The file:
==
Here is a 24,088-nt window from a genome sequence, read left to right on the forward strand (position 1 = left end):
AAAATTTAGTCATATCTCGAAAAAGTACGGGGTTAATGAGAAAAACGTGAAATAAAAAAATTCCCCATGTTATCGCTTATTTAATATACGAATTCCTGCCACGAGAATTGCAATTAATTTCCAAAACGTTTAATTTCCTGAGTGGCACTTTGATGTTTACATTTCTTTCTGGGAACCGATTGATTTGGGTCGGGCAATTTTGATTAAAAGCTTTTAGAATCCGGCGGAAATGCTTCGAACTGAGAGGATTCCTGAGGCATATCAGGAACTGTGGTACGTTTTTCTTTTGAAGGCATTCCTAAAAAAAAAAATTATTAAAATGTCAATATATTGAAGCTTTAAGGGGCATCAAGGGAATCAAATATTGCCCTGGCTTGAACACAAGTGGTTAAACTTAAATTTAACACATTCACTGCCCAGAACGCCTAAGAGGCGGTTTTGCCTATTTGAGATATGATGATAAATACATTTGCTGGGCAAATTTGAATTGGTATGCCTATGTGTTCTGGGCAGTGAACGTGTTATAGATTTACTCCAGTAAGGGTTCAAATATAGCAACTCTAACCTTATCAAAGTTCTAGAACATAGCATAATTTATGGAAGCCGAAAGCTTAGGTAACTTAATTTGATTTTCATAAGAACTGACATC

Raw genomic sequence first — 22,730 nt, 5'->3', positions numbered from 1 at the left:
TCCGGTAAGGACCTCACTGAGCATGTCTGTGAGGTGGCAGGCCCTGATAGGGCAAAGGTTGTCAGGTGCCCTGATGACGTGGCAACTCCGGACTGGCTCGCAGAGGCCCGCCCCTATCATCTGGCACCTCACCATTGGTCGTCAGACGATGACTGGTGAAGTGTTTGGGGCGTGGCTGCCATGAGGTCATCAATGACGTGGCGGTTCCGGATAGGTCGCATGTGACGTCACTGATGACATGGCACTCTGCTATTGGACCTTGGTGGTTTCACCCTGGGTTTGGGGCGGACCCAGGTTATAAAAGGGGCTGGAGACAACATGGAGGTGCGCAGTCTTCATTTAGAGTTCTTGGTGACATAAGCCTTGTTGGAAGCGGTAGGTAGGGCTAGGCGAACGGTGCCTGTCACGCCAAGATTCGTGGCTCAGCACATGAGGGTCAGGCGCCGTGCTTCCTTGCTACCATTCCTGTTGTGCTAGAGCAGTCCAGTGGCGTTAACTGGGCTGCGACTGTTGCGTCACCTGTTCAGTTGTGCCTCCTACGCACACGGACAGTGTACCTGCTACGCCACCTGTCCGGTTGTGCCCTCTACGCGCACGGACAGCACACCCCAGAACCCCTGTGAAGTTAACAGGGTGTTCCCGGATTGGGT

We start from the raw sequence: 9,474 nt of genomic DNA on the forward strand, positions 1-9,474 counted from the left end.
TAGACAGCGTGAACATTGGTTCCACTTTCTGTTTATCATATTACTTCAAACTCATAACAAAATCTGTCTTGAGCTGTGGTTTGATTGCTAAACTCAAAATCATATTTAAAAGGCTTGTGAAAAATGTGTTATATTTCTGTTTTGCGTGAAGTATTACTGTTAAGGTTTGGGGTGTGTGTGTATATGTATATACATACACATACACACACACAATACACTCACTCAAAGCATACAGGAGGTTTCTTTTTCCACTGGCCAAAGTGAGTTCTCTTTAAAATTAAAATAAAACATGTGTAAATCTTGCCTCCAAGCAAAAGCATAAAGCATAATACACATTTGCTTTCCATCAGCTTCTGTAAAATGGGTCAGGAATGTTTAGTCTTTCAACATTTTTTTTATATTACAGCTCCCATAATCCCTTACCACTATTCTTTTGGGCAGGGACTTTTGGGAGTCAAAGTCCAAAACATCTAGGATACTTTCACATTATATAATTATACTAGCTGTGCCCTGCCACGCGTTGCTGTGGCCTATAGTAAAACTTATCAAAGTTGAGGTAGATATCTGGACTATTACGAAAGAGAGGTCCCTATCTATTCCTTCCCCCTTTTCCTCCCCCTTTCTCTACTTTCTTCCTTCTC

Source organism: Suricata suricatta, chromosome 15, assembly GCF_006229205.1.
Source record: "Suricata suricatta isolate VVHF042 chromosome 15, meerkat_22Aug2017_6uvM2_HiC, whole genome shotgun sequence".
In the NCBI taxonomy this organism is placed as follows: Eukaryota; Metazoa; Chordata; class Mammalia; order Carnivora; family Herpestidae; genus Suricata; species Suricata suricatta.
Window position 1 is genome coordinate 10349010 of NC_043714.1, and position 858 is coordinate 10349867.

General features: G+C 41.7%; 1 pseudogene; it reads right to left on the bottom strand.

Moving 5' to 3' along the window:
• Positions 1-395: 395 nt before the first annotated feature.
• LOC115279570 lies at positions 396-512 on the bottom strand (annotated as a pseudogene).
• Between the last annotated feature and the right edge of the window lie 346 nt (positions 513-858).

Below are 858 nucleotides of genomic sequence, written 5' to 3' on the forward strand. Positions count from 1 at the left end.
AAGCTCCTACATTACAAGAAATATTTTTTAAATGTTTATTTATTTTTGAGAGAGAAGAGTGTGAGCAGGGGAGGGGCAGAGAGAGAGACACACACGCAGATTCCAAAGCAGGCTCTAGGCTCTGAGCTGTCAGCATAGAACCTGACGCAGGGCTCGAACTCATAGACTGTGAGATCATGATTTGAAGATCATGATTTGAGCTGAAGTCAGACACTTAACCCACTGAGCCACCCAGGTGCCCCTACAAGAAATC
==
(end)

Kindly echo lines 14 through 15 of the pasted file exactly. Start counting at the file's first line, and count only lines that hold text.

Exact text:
• LOC115279570 lies at positions 396-512 on the bottom strand (annotated as a pseudogene).
• Between the last annotated feature and the right edge of the window lie 346 nt (positions 513-858).